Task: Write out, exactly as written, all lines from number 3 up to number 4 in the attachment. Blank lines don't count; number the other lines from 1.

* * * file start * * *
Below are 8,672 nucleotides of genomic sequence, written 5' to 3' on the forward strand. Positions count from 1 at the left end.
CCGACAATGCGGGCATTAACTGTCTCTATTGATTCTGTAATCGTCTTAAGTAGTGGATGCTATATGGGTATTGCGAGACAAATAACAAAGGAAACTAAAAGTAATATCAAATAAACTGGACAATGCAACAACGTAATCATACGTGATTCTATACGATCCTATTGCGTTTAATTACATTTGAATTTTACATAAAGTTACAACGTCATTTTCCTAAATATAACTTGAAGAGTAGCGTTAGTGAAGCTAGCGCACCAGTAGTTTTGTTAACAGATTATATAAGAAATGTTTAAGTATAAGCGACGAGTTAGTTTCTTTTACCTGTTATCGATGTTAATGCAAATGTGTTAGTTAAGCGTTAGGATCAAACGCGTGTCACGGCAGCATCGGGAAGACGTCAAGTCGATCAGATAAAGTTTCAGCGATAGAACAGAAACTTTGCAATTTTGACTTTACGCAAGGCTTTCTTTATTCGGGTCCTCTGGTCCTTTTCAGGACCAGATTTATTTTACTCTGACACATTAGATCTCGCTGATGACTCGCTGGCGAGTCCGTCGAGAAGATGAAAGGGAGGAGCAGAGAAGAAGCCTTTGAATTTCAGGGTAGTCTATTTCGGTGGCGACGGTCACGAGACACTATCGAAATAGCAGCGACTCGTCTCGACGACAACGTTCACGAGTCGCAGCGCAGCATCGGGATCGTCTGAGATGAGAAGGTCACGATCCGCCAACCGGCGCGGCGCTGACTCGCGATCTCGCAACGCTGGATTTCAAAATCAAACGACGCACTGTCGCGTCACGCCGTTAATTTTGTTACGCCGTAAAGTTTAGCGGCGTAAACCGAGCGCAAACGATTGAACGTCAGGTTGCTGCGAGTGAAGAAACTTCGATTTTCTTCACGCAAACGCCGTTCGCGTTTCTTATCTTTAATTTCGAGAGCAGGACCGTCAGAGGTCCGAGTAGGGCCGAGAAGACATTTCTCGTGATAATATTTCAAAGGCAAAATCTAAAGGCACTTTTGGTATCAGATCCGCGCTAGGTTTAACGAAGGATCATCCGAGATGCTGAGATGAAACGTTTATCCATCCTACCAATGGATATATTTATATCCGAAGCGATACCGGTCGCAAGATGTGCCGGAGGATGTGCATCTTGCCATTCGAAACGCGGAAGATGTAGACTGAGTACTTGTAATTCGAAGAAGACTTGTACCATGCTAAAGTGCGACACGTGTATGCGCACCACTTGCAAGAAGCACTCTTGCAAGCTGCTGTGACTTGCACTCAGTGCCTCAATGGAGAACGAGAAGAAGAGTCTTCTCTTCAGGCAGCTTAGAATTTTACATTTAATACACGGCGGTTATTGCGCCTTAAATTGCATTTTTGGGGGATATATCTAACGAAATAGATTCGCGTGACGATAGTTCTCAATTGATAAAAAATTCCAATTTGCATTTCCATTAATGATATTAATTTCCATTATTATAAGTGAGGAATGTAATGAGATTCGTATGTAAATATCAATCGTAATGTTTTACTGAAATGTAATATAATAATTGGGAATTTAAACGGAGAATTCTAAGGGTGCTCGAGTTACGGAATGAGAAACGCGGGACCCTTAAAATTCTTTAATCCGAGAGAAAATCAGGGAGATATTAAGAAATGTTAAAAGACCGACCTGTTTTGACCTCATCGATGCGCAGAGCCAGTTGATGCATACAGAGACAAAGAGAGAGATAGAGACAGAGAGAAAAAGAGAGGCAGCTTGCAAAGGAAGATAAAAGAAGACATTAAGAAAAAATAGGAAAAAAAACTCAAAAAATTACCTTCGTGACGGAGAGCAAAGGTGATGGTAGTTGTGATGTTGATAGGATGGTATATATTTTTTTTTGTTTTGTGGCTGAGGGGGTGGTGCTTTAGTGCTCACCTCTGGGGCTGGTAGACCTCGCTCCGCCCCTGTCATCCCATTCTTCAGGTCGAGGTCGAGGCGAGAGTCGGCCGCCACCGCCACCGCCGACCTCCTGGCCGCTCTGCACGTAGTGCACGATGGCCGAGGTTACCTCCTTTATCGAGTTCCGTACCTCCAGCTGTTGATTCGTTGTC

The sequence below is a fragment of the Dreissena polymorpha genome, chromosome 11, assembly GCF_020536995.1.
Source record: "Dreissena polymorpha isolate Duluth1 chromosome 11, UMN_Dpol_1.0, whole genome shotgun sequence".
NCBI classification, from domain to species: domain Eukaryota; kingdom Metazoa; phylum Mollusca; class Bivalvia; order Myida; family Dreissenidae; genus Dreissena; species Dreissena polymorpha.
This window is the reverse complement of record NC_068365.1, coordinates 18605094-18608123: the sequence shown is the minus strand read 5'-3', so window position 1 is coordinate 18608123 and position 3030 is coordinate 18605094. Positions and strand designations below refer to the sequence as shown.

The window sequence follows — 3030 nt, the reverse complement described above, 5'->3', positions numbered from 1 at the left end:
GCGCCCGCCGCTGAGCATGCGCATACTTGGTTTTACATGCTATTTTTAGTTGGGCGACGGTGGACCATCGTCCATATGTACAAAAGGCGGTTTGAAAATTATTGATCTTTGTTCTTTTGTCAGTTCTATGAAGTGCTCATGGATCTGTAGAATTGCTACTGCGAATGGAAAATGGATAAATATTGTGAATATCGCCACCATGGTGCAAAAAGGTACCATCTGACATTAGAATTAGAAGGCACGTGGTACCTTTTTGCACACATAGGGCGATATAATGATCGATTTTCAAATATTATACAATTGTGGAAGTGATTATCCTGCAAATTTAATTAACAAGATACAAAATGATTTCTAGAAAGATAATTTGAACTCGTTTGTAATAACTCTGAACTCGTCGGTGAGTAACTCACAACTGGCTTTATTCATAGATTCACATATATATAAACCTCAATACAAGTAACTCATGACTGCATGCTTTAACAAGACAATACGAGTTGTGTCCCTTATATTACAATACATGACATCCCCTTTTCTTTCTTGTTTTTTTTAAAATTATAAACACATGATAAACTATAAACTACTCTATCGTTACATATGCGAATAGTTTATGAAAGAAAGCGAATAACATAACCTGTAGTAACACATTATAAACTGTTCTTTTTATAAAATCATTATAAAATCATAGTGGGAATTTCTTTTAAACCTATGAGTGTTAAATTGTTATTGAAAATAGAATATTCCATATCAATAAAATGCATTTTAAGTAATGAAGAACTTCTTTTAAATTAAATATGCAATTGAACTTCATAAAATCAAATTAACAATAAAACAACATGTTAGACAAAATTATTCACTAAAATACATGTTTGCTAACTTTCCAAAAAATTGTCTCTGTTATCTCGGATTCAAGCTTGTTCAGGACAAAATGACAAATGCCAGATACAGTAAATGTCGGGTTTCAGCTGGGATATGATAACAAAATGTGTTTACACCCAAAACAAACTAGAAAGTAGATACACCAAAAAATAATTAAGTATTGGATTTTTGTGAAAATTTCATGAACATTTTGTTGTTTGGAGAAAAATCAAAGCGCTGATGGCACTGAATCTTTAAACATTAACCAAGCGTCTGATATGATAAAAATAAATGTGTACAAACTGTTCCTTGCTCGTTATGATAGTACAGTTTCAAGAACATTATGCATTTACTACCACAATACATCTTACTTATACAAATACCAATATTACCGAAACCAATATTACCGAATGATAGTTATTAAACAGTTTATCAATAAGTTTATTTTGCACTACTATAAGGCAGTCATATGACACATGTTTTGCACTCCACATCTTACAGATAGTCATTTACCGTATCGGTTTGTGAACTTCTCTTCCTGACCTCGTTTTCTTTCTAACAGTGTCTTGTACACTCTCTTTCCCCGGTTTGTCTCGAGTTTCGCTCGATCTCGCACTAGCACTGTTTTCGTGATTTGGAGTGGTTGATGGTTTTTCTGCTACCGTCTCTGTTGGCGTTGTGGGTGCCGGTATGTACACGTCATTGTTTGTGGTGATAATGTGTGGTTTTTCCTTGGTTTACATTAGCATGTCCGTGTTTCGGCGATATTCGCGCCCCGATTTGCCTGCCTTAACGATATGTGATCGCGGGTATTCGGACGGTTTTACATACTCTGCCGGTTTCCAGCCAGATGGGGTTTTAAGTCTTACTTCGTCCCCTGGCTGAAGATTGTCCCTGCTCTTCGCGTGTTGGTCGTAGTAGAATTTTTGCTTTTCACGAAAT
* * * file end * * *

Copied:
The sequence below is a fragment of the Dreissena polymorpha genome, chromosome 11, assembly GCF_020536995.1.
Source record: "Dreissena polymorpha isolate Duluth1 chromosome 11, UMN_Dpol_1.0, whole genome shotgun sequence".